News from Japan: Of the Red, the Light, and the Ayakashi will finish its run in Monthly Comic Gene on June 15th… This dedicated cosplayer trekked to Mongolia to recreate scenes from Kaoru Mori’s A Bride’s Story… Which Shonen Jump character is sexiest? Japanese readers recently voted, expressing a strong preference for villains… Yotsuba&! creator Kiyohiko Azuma will share the Tezuka Cultural Prize with Kei Ichinoseki, author of Hanagami Sharaku.

Reviews: Over at The Comics Journal, Robert Kirby reviews the provocatively titled What Is Obscenity? The Story of a Good-for-Nothing Artist and Her Pussy. Closer to home, Michelle Smith and Sean Gaffney offer a fresh batch of Bookshelf Briefs that include the latest installments of Barakamon, Maid-Sama!!, and What Did You Eat Yesterday?

Johanna Draper Carlson on vol. 1 of Anne Happy: Unhappy Go Lucky! (Comics Worth Reading)
Johanna Draper Carlson on vol. 4 of Emma (Comics Worth Reading)
Erica Friedman on vols. 1-2 of Futaribeya (Okazu)
Incendiary Lemon on The Gods Lie (Anime UK News)
Terry Hong on Guardians of the Louvre (Book Dragon)
Lori Henderson on The Infernal Devices Trilogy (Manga Xanadu)
Ian Wolf on vols. 1-2 of Maga-Tsuki (Anime UK News)
Sheena McNeil on vol. 1 of Midnight Stranger (Sequential Tart)
Megan R. on Mr. Flower Groom (The Manga Test Drive)
SKJAM! on vol. 1 of Mysterious Girlfriend X (SKJAM! Reviews)
Sean Gaffney on vol. 78 of One Piece (A Case Suitable for Treatment)
Rebecca Silverman on vol. 1 of The Other Side of Secret (Anime News Network)
Mariko S. on vol. 2 of Otome no Teikoku (Okazu)
Megan R. on Passion (The Manga Test Drive)
Ken H. on vol. 1 of Princess Jellyfish (Sequential Ink)
Johanna Draper Carlson on vol. 1 of Servant x Service (Comics Worth Reading)
Laura on vol. 1 of Shuriken and Pleats (Heart of Manga)
Megan R. on Three Wolves Mountain (The Manga Test Drive)
Johanna Draper Carlson on vol. 10 of What Did You Eat Yesterday? (Comics Worth Reading)
Terry Hong on vol. 10 of What Did You Eat Yesterday? (Book Dragon)
Ash Brown on What Is Obscenity? The Story of a Good-for-Nothing Artist and Her Pussy (Experiments in Manga)
Matt on vol. 2 of Yowamushi Pedal (Ani-TAY)
Sean Gaffney on vol. 2 of Yowamushi Pedal (A Case Suitable for Treatment)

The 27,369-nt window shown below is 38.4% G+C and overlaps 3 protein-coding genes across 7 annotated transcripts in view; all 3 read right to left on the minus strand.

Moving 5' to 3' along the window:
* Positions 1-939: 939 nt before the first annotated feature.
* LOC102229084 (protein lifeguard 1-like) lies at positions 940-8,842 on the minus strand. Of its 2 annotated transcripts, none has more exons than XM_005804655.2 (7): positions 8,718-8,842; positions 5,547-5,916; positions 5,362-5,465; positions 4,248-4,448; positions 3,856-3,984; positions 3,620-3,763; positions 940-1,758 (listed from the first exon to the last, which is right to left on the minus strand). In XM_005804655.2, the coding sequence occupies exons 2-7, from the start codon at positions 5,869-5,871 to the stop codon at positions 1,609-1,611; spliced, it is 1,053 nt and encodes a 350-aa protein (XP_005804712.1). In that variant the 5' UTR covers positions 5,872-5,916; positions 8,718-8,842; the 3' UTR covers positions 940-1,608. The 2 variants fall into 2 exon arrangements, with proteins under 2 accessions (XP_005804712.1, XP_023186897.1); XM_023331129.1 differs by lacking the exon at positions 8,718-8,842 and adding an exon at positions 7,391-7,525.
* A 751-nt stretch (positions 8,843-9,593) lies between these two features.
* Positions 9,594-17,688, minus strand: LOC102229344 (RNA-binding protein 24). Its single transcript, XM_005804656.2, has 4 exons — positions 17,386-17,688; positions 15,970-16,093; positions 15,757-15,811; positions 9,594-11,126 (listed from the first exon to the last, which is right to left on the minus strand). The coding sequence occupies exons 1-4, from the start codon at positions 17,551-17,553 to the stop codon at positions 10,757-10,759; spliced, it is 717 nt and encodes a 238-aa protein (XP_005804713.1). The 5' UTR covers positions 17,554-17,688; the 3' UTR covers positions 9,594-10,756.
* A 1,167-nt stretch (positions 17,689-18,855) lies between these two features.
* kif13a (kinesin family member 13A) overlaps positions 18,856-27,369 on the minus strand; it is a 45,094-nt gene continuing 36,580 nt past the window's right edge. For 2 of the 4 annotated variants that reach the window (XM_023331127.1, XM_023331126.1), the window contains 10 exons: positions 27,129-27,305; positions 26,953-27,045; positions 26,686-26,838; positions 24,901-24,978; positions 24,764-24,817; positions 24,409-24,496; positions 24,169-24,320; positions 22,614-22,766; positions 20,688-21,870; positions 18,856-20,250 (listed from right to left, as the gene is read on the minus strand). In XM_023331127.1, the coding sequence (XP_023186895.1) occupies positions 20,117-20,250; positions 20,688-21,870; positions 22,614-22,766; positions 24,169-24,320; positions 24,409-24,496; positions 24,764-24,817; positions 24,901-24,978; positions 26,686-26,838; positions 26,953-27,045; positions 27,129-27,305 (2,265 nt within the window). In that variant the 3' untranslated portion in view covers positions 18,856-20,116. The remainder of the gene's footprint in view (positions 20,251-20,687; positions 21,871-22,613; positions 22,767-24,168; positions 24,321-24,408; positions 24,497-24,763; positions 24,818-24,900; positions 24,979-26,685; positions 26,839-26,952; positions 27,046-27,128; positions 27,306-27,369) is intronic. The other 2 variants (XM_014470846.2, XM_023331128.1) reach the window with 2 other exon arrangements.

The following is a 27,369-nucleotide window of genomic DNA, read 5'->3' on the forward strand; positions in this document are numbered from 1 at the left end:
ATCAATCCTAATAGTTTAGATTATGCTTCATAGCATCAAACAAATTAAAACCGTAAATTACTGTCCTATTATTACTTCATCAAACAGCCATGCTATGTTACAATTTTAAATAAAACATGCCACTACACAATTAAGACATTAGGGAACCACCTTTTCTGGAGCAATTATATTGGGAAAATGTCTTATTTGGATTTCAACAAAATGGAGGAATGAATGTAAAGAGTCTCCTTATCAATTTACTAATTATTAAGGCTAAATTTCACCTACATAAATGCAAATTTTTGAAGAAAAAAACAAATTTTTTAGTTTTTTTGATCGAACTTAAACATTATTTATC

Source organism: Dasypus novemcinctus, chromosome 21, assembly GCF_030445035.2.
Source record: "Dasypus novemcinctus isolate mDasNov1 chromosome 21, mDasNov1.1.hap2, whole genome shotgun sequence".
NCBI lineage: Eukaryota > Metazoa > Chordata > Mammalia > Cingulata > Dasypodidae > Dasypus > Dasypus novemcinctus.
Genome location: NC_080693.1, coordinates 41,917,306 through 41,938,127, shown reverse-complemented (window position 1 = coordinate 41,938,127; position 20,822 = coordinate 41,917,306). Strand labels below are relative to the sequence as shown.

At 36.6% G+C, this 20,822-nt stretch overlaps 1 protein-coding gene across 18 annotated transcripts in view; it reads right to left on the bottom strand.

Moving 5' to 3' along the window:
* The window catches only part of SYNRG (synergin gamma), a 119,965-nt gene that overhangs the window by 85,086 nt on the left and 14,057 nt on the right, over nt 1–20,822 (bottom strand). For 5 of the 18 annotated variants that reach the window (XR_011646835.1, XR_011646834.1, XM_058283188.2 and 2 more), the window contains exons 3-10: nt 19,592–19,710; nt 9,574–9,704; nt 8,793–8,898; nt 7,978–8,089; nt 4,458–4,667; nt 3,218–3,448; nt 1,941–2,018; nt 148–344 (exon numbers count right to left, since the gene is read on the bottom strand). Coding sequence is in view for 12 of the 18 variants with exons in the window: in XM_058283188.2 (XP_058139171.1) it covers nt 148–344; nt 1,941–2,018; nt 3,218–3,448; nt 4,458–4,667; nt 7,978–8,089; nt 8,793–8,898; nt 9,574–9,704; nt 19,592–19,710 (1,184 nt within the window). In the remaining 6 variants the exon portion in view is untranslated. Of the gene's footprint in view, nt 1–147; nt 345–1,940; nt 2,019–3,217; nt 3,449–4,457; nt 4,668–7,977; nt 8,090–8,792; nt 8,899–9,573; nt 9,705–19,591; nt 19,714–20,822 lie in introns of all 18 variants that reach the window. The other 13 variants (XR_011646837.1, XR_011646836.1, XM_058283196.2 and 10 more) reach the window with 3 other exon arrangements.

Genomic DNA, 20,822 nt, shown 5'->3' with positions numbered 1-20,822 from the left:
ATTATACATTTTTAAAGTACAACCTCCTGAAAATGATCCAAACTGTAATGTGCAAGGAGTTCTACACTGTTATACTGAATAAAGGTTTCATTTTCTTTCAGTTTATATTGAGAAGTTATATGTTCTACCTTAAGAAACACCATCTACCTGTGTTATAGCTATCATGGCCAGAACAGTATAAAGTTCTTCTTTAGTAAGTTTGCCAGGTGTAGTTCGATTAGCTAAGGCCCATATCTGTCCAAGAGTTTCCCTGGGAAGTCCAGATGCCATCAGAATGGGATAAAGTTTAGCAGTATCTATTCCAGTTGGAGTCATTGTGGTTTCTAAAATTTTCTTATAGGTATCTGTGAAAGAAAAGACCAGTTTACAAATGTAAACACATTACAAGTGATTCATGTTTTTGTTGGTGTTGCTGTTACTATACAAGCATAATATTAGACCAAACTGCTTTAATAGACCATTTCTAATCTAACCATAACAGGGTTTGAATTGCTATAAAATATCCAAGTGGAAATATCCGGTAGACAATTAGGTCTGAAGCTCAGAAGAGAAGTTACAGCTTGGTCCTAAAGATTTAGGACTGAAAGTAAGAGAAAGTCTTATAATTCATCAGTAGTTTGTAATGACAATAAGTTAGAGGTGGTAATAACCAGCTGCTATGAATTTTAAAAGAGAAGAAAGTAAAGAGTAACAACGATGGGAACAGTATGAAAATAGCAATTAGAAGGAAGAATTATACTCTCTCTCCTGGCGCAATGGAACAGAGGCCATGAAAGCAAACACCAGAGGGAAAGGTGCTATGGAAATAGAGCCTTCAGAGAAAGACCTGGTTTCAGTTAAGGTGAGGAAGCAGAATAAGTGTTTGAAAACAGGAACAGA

New Kousuke Fujishima Series to Be Simulpubbed Online

Toppu GP

Oh My Goddess creator Kousuke Fujishima’s new series, Toppū GP, which launches next month in Kodansha’s Monthly Afternoon, will get a simultaneous digital release in English. No word yet on which services will carry it. [Anime News Network]

At Publishers Weekly, I took a look at the resurgence of manga and how the new blockbusters—first Attack on Titan, then Tokyo Ghoul and One-Punch Man—have helped sales. It turns out, when I talked to the publishers, that the backlist is doing pretty well too. [Publishers Weekly]

This year’s Eisner nominees in the manga category make a great reading list for manga veterans and newcomers alike. If you’re not reading all of these, you’re missing out! [Barnes and Noble Sci-Fi/Fantasy Blog]

Here are my picks for this month’s best new manga releases. [Barnes and Noble Sci-Fi/Fantasy Blog]

Good news for Junji Ito fans: Viz Media will publish Ito’s first manga, Tomie, in a single omnibus volume this winter. The manga was originally published in English by the now defunct ComicsOne and has been out of print for years. Viz also announced it will publish a print edition of Tsugumi Ohba and Takeshi Obata’s Platinum End, which they have been publishing digitally one chapter at a time. Ohba and Obata are the creators of Death Note and Bakuman. [ICv2]

Justin and Manjiorin discuss Goodnight Punpun. [The OASG]

Adrian Tomine talks about what it was like being Yoshihiro Tatsumi’s editor. [du9]

The Yomiuri Shinbun’s Sugoi Awards have been announced—these are readers’ picks for the manga, anime, and novels they think would do best abroad. The readers seem to be pretty good at this: The winners are One-Punch Man and Tokyo Ghoul, the top selling manga in the U.S. right now; Haikyu!!, the first volume of which is due out in North America in July; Twittering Birds Never Fly; and Monster Musume, which also makes the best-seller list whenever a new volume comes out. [RocketNews 24]